// . //  Insights //  Navigating The Early Days Of IFRS 17 Management Reporting

After extensive development and implementation efforts, international financial reporting standards (IFRS) 17 became effective on January 1, 2023 for Canadian insurers. As insurers work towards enhancing reporting and disclosure functions, we shed light on early observations from the first six months of 2023 reporting and provide some considerations for IFRS 17 management reporting.

Common themes and observations in the IFRS 17 reporting

From the first six months, several common themes emerged as key messages for management:

  • The underlying economics of insurance contracts remain unchanged. IFRS 17 changes only the timing and pattern of profit recognition, which in turn will affect the value of insurance contracts. However, the conclusion at this stage is that IFRS 17 is not expected to drastically impact an insurer's overall strategic direction and operating model.
  • The liability discount rate from supporting assets. One significant difference introduced compared to IFRS 4 is the de-linking of the liability discount rate from supporting assets. This places a greater emphasis on understanding the investment results and the related asset liability management (ALM) implications.

  • The Contractual Service Margin (CSM) is a new key concept introduced by IFRS 17. Net income alone does not paint a complete picture, and should be considered together with movement in the CSM.

  • IFRS 17 introduced and defined an "onerous" contract. It is important to highlight to management that an onerous contract is not necessarily a loss-making one.

No significant change to KPIs in reporting

Updated key performance indicators (KPIs) were used to highlight business performance under IFRS 17 and help reset stakeholder expectations. The majority of traditional IFRS 4 KPIs continue to be presented in IFRS 17. However, some of the traditional KPIs had to be recalibrated and management will need to view these traditional metrics through the lens of IFRS 17.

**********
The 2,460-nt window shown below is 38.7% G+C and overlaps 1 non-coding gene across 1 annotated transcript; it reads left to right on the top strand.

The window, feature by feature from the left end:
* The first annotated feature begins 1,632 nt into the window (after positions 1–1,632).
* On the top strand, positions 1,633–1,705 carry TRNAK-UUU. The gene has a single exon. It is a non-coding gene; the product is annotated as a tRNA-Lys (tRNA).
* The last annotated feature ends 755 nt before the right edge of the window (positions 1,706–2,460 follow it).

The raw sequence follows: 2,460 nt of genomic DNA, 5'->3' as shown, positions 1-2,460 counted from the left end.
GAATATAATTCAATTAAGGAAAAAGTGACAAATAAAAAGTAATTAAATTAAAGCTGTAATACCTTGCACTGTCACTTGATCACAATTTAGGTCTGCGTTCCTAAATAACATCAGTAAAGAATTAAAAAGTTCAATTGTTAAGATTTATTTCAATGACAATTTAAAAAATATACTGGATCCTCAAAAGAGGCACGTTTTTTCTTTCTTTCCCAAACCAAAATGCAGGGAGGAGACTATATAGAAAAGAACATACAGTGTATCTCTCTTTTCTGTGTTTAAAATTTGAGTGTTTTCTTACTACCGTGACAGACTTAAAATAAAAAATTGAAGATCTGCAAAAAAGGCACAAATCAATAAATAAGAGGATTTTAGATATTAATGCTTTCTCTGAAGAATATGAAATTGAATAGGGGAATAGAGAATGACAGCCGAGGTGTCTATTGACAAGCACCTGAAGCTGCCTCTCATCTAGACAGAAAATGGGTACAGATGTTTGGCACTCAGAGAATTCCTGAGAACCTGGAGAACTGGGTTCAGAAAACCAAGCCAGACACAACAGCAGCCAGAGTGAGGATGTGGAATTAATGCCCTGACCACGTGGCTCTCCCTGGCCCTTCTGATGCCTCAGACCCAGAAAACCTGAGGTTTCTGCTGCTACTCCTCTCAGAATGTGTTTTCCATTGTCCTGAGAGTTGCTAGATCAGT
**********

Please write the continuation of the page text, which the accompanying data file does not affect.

New KPIs related to CSM are a major focus as the total CSM is a crucial indicator of future insurance profitability under IFRS 17. CSM sensitivities could offer insights on the potential range of movement, enabling management to assess the impact of the overall stability of future earnings.

New business CSM and the CSM growth factor are other important metrics as they reflect the insurer's performance in generating new sales and new sources of future profits under IFRS 17. Currently, there is a varied approach when it comes to disclosing externally the target on new business and CSM growth. This is one area that insurers will likely continue to monitor as common industry practice emerges.

Considerations to enhance IFRS 17 management reporting

Many insurers used the implementation of IFRS 17 as an opportunity to integrate new dynamic management reporting dashboards within the updated data infrastructure. These dynamic management reporting dashboards offer management the flexibility to explore different views of the business, such as segmenting results by measurement model or toggling results between gross and net of reinsurance. The use of visuals allows management to identify long-term trends and spot anomalies.

As insurers advance in their IFRS 17 reporting journey, the management reporting dashboard will continue to be enhanced. The goal is to be able to provide a comprehensive summary of IFRS 17 results in a streamlined fashion within a controlled environment to enable a more efficient reporting cycle.

Exhibit 1: Example of IFRS 17 management reporting dashboard
Open laptop computer showing IFRS reporting dashboard